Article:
February 23, 2007 |
GlaxoSmithKline P.L.C. chief executive officer J.P. Garnier is known for unusual outspokenness as a global CEO. Now, he appears to be putting money where his mouth is. Last week, Garnier, who lives part of the time in Philadelphia, where the London-based drug giant has a U.S. headquarters, let loose during a Wharton health-care conference on the deficiencies of the U.S. education system. "In this country, you can take a college class in video games. It's appalling," Garnier told a roomful of aspiring corporate executives.
November 9, 2006 |
The state Department of Education, looking for help in rescuing the floundering Chester Upland School District, is looking to the Philadelphia School District. At a postelection news conference yesterday, Gov. Rendell said that the state was talking with Philadelphia officials about taking over the "educational programming" in Chester Upland. Education Department spokeswoman Sheila Ballen said yesterday that the state would like to see the Philadelphia district bring in everything from curriculum changes to teacher training and help with management tasks like making sure there are enough teachers, books and supplies.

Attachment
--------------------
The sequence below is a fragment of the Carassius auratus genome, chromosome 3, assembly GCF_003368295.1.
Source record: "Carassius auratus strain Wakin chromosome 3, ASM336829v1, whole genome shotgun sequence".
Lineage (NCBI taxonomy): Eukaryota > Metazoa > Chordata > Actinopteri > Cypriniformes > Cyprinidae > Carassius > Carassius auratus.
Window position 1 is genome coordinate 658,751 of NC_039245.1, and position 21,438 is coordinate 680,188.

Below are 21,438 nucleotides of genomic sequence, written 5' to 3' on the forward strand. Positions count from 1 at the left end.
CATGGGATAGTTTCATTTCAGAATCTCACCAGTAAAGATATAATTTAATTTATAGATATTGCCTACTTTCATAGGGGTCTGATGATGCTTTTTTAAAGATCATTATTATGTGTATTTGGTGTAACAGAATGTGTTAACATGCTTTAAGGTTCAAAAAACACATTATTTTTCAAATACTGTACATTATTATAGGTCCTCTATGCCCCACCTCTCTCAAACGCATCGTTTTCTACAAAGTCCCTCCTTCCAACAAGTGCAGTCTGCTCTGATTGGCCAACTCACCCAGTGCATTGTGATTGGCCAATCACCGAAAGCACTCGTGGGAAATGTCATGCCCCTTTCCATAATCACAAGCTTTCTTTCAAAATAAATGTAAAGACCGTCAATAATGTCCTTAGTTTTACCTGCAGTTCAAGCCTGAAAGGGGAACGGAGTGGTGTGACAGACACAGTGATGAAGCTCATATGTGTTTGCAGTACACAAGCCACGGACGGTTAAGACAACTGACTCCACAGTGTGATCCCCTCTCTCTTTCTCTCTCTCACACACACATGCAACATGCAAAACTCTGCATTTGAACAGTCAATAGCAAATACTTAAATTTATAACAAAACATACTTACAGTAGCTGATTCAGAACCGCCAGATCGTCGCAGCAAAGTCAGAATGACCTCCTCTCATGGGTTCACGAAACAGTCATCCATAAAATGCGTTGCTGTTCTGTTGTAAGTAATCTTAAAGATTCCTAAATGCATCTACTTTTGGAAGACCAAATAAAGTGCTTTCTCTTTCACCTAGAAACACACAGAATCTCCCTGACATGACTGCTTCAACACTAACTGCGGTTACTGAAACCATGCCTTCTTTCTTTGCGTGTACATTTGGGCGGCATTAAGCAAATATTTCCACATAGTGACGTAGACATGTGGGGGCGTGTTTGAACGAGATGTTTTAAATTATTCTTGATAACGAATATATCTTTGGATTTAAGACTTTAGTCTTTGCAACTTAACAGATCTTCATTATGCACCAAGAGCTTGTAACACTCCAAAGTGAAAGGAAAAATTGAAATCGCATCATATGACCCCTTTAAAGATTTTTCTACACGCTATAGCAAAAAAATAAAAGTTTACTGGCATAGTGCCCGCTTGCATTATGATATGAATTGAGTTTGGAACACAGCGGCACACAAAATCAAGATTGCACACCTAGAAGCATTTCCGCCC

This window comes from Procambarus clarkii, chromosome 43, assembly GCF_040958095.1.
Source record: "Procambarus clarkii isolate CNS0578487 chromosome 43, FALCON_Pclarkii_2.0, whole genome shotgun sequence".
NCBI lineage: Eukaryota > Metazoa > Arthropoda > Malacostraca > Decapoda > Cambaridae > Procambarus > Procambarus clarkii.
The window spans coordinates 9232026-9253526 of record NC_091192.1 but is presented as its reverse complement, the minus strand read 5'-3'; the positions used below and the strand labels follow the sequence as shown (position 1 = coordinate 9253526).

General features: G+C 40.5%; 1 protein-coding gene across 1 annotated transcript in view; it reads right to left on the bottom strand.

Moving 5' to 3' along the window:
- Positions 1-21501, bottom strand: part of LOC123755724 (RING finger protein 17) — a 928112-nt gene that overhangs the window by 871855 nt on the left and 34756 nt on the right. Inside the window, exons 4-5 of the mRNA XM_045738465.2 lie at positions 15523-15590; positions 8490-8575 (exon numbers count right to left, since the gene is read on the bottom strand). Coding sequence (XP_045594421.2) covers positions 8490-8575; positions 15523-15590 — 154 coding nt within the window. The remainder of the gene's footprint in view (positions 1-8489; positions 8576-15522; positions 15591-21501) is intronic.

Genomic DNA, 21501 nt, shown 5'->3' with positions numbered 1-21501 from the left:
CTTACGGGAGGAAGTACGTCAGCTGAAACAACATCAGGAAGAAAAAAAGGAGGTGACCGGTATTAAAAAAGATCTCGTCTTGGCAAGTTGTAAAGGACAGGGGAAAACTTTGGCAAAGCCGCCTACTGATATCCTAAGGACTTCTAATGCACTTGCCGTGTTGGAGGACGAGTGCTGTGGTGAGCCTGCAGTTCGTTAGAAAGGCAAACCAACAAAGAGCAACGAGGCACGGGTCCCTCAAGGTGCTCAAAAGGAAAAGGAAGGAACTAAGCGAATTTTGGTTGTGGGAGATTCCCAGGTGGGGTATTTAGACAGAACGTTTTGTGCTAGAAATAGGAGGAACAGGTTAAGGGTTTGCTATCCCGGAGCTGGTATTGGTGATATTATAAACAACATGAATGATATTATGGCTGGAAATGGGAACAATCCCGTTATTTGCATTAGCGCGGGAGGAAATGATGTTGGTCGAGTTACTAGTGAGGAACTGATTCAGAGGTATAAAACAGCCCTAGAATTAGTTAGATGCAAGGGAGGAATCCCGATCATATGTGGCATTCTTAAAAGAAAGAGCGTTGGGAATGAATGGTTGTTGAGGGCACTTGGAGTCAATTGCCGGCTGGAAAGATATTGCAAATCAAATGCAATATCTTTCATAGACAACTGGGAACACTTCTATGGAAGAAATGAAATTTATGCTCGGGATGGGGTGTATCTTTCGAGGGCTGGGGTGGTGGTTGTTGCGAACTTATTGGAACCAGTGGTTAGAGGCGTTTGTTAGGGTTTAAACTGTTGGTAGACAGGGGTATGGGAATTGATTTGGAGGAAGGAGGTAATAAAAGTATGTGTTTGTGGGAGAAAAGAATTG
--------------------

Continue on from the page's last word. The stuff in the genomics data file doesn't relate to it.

August 27, 2006 |
Now that the Philadelphia School Reform Commission has extended Paul Vallas' contract, the city schools chief is focusing on the next three years. Buoyed by last week's decision to keep him here until at least July 2009, Vallas has to figure out how to keep test scores rising, boost high school graduation rates and reduce school violence. "I really feel energized - even more so than usual," quipped Vallas, 53, whose nearly manic approach to upgrading the city's schools has become well known since his arrival in July 2002.